Just signed up for Blue Shield on Covered California because they said on-line that my current doctors were preferred providers in their network, but when I called the doctor’s offices to verify this, one office told me that Blue Shield does not remove the doctor’s names from their list even if they are no longer preferred providers (which, in this case they are not anymore.) They told me to be wary of the Blue Shield list, as they have tried unsuccessfully for several years to get their name removed.

Wayne, if you are finding “very few general practice doctors in Santa Cruz” it’s because the doctors are choosing not to participate. That’s probably due to Anthem’s unreasonably low capitation and reimbursement schedules, which has forced Anthem to revert to its former higher paying schedules in some regions. Anthem is not your only choice. Blue Shield and HealthNet have very large networks in most of the areas they serve.

This is one of the expected results of the unreasonably high Medical Loss Ratios imposed on insurance companies by the PPACA. Insurance companies have to remain profitable, and it’s not going to be easy — and will eventually prove to be impossible — when faced with only 15% to 20% of premiums available for operations and commissions.

Networks are the same whether on or off exchange. Here’s the link to the network for Anthem IFP plans.

http://www.anthem.com/wps/portal/ca/popcontent?contentpath=shared/f1/s0/t0/pwe206382.htm

Your comments are not true re. “Carriers who offer qualified health plans in the exchange must “mirror” those plans (including networks) outside of the exchange, so the individual plan networks are identical in the exchange and off the exchange.” Anthem blue cross plans on CC do not have doctors and medical groups that are available to individual plans offered, just checked today 11/20/13. The anthem bronze, silver, etc plans are very restricted in doctor choice and only offer very few general practice doctors in Santa Cruz area. This means you’ll end up going out of network and incurring much greater out of pocket expenses than expected.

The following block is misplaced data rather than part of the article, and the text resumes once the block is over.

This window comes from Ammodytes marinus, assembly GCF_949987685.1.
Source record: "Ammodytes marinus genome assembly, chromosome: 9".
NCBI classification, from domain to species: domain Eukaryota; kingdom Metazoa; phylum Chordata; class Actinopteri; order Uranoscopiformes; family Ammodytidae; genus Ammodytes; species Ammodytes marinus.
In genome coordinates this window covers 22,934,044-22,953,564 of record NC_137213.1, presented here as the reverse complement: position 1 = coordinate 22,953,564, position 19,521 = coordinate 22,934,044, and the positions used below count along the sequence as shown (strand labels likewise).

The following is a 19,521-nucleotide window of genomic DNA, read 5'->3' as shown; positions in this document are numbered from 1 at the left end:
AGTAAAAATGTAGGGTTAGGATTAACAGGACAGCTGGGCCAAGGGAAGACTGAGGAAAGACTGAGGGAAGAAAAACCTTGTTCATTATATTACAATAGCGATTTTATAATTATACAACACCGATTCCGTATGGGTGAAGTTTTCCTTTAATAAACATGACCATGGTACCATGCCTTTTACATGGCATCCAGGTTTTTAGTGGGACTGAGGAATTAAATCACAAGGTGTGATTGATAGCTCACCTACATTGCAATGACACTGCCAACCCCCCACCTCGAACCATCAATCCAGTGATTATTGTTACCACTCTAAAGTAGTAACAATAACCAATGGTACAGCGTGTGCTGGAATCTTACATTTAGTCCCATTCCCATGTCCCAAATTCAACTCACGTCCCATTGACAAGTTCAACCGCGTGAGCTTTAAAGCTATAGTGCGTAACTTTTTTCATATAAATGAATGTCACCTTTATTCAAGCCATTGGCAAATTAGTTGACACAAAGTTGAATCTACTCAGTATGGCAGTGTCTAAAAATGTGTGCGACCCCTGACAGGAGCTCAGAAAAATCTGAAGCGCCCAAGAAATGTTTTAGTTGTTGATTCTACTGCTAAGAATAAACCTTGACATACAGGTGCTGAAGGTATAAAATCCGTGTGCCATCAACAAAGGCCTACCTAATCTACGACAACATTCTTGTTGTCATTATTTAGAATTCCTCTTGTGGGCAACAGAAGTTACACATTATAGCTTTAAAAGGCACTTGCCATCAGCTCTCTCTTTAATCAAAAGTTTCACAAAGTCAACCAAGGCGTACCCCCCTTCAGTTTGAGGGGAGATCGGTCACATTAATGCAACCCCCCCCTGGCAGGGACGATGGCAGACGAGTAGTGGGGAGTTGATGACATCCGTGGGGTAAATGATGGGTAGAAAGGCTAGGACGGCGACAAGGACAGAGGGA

I have not found this to be the case with large networks such as Blue Shield, Blue Cross, and HealthNet. Those networks seem to be largely intact.

In some cases, it’s the providers, not the insurers, which have chosen their way out of the HMO networks. Why? To be able to charge full fare to PPO patients who will have larger coinsurance percentages and/or out of pocket limits to contend with. UCLA and most of the UC medical centers around the state have done this.

My personal physician was terminated by one medical group (but not the insurer) because he sold his practice to a competing medical group in the past year. All I had to do was change to a different group to be able to continue to see him.

Have some networks been tailored to fit new plans? Yes, but that’s a somewhat different story. Because insurers can no longer limit annual or lifetime expenses for EHBs, what else can they do to meet 80% medical loss ratios but contract with a smaller number of providers willing to accept limited amounts of money in exchange for slightly higher capitation payments?

This is a game in which there will, ultimately, be no winners. We are more likely to end up with a “single payer” system of national health insurance than to return to the status quo ante of pre-March 23, 2010.